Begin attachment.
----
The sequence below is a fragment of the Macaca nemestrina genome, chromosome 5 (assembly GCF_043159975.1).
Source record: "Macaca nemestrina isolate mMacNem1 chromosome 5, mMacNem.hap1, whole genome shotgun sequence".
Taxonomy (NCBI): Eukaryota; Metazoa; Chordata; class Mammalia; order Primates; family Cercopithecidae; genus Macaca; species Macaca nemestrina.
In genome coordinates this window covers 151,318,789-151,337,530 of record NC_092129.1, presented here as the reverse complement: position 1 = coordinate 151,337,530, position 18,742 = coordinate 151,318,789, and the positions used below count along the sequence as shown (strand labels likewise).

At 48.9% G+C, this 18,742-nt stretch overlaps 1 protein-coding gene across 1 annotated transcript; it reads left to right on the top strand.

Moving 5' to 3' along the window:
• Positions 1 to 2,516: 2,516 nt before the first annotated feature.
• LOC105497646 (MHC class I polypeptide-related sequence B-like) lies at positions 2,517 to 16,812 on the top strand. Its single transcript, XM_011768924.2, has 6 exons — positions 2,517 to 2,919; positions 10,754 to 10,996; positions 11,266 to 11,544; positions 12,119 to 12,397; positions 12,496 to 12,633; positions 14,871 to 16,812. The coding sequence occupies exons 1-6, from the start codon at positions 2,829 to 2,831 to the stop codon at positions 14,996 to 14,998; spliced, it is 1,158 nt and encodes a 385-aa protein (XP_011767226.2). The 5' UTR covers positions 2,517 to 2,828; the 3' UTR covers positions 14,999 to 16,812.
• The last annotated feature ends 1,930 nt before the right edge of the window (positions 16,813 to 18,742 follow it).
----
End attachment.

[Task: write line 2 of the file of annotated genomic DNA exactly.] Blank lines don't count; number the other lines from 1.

Source record: "Macaca nemestrina isolate mMacNem1 chromosome 5, mMacNem.hap1, whole genome shotgun sequence".